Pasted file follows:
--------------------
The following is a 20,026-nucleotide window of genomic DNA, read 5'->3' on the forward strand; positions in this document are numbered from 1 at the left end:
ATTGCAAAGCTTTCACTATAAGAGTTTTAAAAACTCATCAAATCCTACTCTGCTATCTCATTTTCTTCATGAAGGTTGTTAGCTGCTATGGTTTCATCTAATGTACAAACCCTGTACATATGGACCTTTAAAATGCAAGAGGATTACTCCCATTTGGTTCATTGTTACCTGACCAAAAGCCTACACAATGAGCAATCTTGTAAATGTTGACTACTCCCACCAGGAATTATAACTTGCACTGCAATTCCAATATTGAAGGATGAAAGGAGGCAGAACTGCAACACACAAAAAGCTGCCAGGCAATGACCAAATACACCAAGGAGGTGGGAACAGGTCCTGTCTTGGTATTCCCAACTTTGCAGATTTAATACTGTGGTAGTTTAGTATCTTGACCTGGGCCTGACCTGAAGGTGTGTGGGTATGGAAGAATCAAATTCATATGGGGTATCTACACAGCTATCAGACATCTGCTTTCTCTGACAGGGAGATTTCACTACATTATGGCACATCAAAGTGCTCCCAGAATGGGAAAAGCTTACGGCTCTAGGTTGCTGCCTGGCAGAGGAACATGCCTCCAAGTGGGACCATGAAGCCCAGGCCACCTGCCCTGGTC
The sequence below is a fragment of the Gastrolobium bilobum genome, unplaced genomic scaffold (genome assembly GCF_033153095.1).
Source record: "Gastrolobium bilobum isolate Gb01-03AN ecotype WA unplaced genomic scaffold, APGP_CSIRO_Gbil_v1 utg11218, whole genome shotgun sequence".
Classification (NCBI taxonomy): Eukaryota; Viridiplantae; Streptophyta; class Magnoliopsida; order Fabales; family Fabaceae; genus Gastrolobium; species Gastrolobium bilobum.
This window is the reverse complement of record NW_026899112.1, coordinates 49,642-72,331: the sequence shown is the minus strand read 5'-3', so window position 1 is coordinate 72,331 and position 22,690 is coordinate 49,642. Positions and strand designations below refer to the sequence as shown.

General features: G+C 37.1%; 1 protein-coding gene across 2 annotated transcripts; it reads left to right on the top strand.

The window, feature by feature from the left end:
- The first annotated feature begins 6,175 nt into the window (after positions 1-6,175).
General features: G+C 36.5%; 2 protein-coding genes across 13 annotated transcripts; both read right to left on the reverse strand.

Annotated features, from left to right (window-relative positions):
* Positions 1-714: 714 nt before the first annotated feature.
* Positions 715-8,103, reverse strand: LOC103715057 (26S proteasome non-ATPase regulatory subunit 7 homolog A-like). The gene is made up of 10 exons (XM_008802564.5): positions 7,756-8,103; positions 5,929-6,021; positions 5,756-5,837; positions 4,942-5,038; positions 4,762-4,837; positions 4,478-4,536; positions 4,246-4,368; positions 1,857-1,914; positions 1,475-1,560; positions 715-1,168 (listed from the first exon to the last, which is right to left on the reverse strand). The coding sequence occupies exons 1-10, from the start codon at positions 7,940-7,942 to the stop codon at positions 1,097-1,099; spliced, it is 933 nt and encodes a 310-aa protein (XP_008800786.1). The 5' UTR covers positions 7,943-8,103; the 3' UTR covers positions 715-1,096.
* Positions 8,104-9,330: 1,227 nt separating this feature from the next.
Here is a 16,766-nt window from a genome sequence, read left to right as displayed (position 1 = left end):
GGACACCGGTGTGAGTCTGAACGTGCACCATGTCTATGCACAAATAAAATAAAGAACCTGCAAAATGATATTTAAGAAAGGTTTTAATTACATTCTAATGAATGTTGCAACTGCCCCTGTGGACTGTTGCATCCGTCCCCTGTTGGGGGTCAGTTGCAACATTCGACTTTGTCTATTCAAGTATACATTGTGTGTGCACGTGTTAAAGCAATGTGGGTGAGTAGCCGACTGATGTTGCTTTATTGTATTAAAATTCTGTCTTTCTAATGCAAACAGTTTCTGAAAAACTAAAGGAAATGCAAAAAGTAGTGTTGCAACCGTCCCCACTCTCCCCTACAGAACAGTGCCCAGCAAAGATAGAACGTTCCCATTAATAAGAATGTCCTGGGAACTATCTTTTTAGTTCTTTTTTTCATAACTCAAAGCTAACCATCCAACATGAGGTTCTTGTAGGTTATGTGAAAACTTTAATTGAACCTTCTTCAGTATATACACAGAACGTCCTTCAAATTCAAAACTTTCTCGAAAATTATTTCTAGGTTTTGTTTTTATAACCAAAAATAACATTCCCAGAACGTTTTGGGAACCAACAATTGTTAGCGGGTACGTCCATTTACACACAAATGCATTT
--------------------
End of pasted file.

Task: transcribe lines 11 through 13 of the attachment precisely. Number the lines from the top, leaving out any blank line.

Annotated features, from left to right (window-relative positions):
* Positions 1-714: 714 nt before the first annotated feature.
* Positions 715-8,103, reverse strand: LOC103715057 (26S proteasome non-ATPase regulatory subunit 7 homolog A-like). The gene is made up of 10 exons (XM_008802564.5): positions 7,756-8,103; positions 5,929-6,021; positions 5,756-5,837; positions 4,942-5,038; positions 4,762-4,837; positions 4,478-4,536; positions 4,246-4,368; positions 1,857-1,914; positions 1,475-1,560; positions 715-1,168 (listed from the first exon to the last, which is right to left on the reverse strand). The coding sequence occupies exons 1-10, from the start codon at positions 7,940-7,942 to the stop codon at positions 1,097-1,099; spliced, it is 933 nt and encodes a 310-aa protein (XP_008800786.1). The 5' UTR covers positions 7,943-8,103; the 3' UTR covers positions 715-1,096.